UNIX/AIX—none

Storage—10 resources 5 of each type of expertise

Location 3

UNIX/AIX—3 resources of normal expertise and 2 experts.

Storage—5 expert resources and 3 of normal expertise

Given the above inputs, the algorithm used by the allocating means for creating at least one allocation plan. Consider the case of Storage administration, the final allocation plan output by the allocating means is as shown in Table 1:

TABLE 1
Location 1 Location 2 Location 3
UNIX/AIX administration Normal 3 1
Expert 1 1
Storage administration Normal 1 1
Expert 1 1

The above plan is fed into the out means for testing to verify if it can address the predefined outage scenarios: An example outage is civil disturbances at Location1. Assume that all resources at Location1 are not able to perform their operations. Lets us examine if the allocation plans meet the resiliency requirements as outline by critical workload analyzer for storage administration.

    • 1. Critical workload=80% of Sev1
    • 2. 2 experts with 50% of their time+2 normal resources with 30% of time can address 100% of Sev1
    • 3. 1 expert with 100% of time+1 normal resource with 30% of time can address 81% of Sev1. Thus the critical workload is addressed.
Electronic Device Incorporating Skill Resiliency Planning

FIG. 3 schematically shows an embodiment of the system 30, wherein the system 30 can comprise a client, a server and/or a system for skill resiliency planning. It should be understood that FIG. 3 is only intended to depict the representative major components of the system 30 and that individual components may have greater complexity than that represented in FIG. 3. Several particular examples of such additional complexity or additional variations are disclosed herein; it being understood that these are by way of example only and are not necessarily the only such variations.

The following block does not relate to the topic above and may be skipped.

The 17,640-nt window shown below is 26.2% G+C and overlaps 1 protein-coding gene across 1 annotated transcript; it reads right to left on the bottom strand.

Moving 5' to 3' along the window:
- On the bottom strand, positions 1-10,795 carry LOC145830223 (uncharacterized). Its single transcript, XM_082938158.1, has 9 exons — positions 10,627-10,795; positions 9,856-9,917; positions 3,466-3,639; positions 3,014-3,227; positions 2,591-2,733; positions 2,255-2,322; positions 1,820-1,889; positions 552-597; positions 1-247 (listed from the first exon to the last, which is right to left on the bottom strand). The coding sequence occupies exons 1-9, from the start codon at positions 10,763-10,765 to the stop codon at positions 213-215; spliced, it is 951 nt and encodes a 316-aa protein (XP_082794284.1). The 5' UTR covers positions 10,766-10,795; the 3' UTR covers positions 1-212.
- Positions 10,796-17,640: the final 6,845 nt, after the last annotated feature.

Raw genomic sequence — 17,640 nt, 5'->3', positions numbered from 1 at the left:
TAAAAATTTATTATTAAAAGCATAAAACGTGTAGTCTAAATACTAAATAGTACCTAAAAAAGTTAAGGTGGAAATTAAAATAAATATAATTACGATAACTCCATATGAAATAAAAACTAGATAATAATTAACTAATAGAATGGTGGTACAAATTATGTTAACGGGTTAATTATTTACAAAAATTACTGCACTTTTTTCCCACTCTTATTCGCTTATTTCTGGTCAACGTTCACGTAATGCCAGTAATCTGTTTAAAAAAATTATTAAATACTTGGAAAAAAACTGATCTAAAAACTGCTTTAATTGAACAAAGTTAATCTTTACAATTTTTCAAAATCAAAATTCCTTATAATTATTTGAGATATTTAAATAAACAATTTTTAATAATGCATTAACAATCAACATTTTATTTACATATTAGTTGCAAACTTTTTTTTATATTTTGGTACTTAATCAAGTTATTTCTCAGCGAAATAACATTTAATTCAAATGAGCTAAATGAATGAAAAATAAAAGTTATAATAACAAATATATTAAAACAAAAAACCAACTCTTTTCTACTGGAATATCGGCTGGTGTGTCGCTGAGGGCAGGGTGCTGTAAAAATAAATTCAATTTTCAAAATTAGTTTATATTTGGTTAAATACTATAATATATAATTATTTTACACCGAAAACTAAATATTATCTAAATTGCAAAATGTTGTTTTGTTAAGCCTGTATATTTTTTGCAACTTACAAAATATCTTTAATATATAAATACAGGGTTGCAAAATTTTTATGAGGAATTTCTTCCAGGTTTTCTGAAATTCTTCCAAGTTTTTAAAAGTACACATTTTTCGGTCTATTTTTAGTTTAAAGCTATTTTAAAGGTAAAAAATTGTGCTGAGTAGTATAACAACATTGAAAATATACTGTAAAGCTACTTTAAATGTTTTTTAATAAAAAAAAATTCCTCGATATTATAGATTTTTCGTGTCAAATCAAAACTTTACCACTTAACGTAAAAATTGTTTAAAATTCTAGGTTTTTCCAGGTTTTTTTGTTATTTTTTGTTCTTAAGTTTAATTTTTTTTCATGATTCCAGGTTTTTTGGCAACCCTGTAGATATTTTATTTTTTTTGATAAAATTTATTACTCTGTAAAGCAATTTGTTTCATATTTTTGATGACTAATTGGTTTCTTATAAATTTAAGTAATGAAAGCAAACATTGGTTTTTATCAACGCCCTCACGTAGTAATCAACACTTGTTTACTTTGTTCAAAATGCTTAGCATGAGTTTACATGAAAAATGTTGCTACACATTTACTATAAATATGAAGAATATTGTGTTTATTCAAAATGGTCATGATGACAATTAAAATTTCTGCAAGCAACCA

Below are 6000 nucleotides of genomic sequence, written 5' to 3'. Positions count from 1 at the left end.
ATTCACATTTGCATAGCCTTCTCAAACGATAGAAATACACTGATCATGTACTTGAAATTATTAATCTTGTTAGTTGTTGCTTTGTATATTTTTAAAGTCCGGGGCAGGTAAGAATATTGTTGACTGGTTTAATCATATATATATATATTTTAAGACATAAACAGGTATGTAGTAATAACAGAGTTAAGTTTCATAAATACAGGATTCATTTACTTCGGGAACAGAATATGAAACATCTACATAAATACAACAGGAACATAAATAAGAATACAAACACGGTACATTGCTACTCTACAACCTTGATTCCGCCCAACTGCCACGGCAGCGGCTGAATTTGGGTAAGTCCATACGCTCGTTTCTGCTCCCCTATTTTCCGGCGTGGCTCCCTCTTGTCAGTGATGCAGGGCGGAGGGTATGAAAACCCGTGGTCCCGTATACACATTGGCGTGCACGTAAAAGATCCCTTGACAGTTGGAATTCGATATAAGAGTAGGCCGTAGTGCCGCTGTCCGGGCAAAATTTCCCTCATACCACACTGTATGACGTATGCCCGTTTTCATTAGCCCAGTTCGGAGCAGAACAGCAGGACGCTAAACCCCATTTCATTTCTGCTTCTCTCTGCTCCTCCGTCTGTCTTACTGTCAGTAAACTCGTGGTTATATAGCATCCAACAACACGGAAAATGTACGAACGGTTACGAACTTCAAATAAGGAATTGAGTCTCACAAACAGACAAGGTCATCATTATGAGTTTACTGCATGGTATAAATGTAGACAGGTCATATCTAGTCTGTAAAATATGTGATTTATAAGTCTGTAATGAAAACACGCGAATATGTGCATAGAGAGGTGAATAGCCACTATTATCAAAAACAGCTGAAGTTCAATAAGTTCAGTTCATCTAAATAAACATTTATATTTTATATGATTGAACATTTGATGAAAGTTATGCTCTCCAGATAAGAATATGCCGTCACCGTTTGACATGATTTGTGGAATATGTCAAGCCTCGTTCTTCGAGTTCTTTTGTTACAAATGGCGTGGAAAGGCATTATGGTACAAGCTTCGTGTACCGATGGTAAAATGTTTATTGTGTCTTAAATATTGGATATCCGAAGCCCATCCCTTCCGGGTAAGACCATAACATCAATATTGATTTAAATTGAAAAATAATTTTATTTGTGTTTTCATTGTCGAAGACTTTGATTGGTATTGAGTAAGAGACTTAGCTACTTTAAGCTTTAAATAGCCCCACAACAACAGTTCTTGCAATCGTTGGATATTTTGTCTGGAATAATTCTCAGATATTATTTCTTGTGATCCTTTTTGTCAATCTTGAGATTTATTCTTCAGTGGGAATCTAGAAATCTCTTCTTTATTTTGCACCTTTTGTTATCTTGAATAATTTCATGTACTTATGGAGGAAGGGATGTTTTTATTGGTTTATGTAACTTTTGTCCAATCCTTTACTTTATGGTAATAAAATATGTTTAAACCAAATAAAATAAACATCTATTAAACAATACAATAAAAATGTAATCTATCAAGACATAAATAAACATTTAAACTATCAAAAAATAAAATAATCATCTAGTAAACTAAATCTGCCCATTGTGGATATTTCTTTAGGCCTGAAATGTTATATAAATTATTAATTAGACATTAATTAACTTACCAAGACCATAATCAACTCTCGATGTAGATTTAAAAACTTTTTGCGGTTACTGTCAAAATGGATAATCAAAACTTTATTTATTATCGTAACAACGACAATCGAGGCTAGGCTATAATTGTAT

The system 30 comprises a system bus 301. A processor 310, a memory 320, a disk I/O adapter 330, a network interface (not shown in the Figure), a transceiver and a UI adapter 340 are operatively connected to the system bus 301. A disk storage device 331 is operatively coupled to the disk I/O adapter 330, in the case of the client this being an optional element. A keyboard 341, a mouse 342 (optional element) and a display 343 are operatively coupled to the UI adapter 340. A display device 351 is operatively coupled to the system bus 301 via a display adapter 350. The terminal/display interface 350 is used to directly connect one or more display units 351 to the computer system 30.